At Shared Assets we believe that our land and natural resources should work for everyone.
Land based social enterprises are pioneering the development of new models of land management that deliver shared social, economic and environmental benefits, but they face significant challenges.
We undertake research, policy and advocacy work to identify what needs to change so that common good approaches to land management can thrive.
We work on a range of policy issues that are standing in the way of common good land use.
Practitioners, landowners and policy-makers all need knowledge and information about current best practice and existing models and challenges. A strong evidence base will also be crucial to make the case for systemic change.
Our research spans a broad range of land-based issues, and is communicated through our publications, thought-pieces and events. We bring together our knowledge of innovative approaches to practice on the ground, with the latest research and policy recommendations where necessary. Previous research partners have included the Forestry Commission, the National Trust and the Calouste Gulbenkian Foundation.
We were commissioned by Local Trust, and spent three months investigating community ownership and management of assets in Big Local areas, this report shares the learning from this, setting it in the wider context, and giving recommendations on how funders and policy-makers can better support the movement.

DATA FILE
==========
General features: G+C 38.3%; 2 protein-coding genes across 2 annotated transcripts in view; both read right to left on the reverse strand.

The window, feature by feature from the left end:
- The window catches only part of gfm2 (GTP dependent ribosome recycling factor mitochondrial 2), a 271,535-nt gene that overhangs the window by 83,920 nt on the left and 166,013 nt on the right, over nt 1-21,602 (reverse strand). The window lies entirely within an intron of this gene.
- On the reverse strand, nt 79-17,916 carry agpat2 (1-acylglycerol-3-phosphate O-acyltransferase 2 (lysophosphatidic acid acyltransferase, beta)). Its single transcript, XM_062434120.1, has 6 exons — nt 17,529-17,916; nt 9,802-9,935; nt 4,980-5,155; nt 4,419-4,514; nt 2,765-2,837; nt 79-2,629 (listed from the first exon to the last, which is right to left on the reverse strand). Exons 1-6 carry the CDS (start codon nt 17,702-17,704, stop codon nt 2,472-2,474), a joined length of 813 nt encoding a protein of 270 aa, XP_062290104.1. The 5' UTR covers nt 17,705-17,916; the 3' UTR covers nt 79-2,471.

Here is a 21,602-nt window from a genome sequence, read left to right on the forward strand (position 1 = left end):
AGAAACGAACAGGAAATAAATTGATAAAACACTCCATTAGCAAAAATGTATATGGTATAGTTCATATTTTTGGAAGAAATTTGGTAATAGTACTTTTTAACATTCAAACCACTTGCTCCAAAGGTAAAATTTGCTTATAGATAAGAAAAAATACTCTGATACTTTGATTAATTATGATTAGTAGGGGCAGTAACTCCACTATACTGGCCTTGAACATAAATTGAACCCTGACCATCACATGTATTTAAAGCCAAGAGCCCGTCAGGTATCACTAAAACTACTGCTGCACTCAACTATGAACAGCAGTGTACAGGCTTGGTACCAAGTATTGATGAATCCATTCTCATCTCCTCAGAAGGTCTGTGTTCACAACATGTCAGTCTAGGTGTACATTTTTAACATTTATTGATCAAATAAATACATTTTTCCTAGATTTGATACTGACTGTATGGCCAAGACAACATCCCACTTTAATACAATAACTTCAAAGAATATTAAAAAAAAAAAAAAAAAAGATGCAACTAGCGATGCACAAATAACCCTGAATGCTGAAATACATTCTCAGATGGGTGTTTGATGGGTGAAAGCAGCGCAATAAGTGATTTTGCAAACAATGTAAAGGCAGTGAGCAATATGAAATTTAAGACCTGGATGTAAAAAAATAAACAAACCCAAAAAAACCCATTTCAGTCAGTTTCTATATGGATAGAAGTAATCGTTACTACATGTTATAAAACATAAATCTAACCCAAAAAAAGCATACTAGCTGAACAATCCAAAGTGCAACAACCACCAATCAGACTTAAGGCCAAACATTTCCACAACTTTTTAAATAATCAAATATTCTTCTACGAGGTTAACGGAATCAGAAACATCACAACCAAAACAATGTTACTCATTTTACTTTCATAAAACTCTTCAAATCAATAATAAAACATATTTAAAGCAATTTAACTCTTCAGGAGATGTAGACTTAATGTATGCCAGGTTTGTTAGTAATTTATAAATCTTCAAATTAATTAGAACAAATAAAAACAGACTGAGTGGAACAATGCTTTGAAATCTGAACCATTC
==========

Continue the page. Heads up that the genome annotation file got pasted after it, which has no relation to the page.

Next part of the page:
Download it for free here.
Read a summary here.
This report, for the Making Local Woods Work programme, looks at the tenurial arrangements across the cohort of woodland social enterprises (WSEs) involved in the Making Local Woods Work programme. It examines the different “bundles” of rights that different types of WSE hold, and draws some initial conclusions about how best to support WSEs. Shared Assets collaborated with Wild Resources Ltd to produce this work.
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Get in touch to find out more about the bespoke research we conduct.
Common good land use
At Shared Assets, we meet and work with many inspiring land-based social and community enterprises. These models of common good land use illustrate some of the most successful examples of enterprising community-led land management in the UK. Here are some examples.
Hannah Gardiner recently went to the Westminster Policy Forum event about the Future for Towns – considering priorities for policy, investment and developing ‘Town Deals’. She shares her reflections about moving from regeneration to generative places.
In this blog, Research Coordinator Kim explores how research can be part of the method and the solution for unlocking the commons.
Shared Assets is now a Community Interest Company.
Mark Walton explains why, and what’s changed …